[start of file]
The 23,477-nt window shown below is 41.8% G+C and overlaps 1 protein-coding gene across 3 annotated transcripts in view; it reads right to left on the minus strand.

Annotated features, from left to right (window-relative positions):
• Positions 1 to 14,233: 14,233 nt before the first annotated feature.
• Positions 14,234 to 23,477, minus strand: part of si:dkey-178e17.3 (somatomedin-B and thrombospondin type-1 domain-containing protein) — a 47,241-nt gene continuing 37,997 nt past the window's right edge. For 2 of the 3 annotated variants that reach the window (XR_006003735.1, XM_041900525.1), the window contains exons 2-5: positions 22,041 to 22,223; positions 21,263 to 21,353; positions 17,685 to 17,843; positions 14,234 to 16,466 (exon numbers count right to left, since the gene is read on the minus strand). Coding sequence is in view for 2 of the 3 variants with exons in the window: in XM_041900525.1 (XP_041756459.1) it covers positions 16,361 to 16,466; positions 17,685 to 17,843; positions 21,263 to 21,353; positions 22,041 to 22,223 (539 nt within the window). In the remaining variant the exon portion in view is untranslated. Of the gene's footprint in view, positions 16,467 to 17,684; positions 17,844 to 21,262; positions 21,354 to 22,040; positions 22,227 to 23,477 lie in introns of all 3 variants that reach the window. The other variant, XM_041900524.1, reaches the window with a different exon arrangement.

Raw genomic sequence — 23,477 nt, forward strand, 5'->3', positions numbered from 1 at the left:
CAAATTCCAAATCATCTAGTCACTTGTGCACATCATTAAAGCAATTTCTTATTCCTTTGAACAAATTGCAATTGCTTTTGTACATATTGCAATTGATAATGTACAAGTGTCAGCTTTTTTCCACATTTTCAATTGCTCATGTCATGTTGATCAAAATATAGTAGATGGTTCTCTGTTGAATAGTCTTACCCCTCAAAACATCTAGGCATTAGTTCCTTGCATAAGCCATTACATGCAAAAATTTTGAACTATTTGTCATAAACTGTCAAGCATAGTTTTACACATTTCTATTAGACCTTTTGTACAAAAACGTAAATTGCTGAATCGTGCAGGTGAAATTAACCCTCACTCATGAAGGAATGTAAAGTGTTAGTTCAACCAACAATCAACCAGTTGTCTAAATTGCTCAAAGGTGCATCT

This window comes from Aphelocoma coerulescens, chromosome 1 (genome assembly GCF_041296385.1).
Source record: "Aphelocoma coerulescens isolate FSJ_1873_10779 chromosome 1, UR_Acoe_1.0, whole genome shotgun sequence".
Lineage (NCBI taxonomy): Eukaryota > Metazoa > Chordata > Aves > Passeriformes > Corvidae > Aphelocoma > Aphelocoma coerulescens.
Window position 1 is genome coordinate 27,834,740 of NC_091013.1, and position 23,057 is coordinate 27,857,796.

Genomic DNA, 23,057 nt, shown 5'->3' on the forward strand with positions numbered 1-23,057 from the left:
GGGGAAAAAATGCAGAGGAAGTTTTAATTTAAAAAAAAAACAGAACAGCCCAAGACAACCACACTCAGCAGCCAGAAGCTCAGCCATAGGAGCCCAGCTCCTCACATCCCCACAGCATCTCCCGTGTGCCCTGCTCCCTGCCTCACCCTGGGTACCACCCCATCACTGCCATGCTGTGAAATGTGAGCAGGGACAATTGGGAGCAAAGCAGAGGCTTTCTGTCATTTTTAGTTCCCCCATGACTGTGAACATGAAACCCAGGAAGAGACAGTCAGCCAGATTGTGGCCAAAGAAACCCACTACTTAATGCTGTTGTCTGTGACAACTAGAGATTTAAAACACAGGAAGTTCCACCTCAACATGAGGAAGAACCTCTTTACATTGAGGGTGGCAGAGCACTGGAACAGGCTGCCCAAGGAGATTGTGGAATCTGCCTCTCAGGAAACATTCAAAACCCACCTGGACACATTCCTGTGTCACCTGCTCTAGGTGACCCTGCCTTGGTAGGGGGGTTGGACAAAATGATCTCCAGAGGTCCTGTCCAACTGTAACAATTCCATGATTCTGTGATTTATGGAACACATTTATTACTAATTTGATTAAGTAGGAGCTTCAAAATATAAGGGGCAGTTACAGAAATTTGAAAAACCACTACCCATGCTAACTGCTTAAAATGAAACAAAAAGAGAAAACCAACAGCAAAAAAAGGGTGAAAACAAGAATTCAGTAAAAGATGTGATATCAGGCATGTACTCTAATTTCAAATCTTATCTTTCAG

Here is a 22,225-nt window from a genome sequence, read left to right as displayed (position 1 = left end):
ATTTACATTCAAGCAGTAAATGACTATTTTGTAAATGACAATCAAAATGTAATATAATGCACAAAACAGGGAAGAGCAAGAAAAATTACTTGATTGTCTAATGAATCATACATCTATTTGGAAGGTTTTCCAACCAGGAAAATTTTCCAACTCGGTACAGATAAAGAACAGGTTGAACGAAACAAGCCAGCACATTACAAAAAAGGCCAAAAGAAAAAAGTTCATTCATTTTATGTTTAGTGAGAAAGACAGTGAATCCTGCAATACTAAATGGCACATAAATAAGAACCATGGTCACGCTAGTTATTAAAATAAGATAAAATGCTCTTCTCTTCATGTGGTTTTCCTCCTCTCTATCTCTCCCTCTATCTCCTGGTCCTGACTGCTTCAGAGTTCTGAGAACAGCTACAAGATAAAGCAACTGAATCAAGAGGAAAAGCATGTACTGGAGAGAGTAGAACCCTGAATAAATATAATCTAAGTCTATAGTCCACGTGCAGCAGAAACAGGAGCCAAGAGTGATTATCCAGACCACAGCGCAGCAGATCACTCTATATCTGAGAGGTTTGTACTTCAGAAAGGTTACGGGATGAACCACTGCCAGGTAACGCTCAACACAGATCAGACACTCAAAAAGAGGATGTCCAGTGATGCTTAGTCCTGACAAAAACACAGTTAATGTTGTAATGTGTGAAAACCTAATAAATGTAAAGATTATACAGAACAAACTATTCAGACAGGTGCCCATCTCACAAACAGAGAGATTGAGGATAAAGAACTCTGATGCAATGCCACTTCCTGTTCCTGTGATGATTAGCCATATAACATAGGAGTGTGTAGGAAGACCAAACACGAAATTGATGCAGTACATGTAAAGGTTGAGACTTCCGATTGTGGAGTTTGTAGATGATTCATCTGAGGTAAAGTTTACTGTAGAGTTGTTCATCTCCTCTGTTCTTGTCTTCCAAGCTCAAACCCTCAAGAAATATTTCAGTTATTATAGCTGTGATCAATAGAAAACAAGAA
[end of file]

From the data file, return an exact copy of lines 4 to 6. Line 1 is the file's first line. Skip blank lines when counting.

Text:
• Positions 14,234 to 23,477, minus strand: part of si:dkey-178e17.3 (somatomedin-B and thrombospondin type-1 domain-containing protein) — a 47,241-nt gene continuing 37,997 nt past the window's right edge. For 2 of the 3 annotated variants that reach the window (XR_006003735.1, XM_041900525.1), the window contains exons 2-5: positions 22,041 to 22,223; positions 21,263 to 21,353; positions 17,685 to 17,843; positions 14,234 to 16,466 (exon numbers count right to left, since the gene is read on the minus strand). Coding sequence is in view for 2 of the 3 variants with exons in the window: in XM_041900525.1 (XP_041756459.1) it covers positions 16,361 to 16,466; positions 17,685 to 17,843; positions 21,263 to 21,353; positions 22,041 to 22,223 (539 nt within the window). In the remaining variant the exon portion in view is untranslated. Of the gene's footprint in view, positions 16,467 to 17,684; positions 17,844 to 21,262; positions 21,354 to 22,040; positions 22,227 to 23,477 lie in introns of all 3 variants that reach the window. The other variant, XM_041900524.1, reaches the window with a different exon arrangement.

Raw genomic sequence — 23,477 nt, forward strand, 5'->3', positions numbered from 1 at the left:
CAAATTCCAAATCATCTAGTCACTTGTGCACATCATTAAAGCAATTTCTTATTCCTTTGAACAAATTGCAATTGCTTTTGTACATATTGCAATTGATAATGTACAAGTGTCAGCTTTTTTCCACATTTTCAATTGCTCATGTCATGTTGATCAAAATATAGTAGATGGTTCTCTGTTGAATAGTCTTACCCCTCAAAACATCTAGGCATTAGTTCCTTGCATAAGCCATTACATGCAAAAATTTTGAACTATTTGTCATAAACTGTCAAGCATAGTTTTACACATTTCTATTAGACCTTTTGTACAAAAACGTAAATTGCTGAATCGTGCAGGTGAAATTAACCCTCACTCATGAAGGAATGTAAAGTGTTAGTTCAACCAACAATCAACCAGTTGTCTAAATTGCTCAAAGGTGCATCT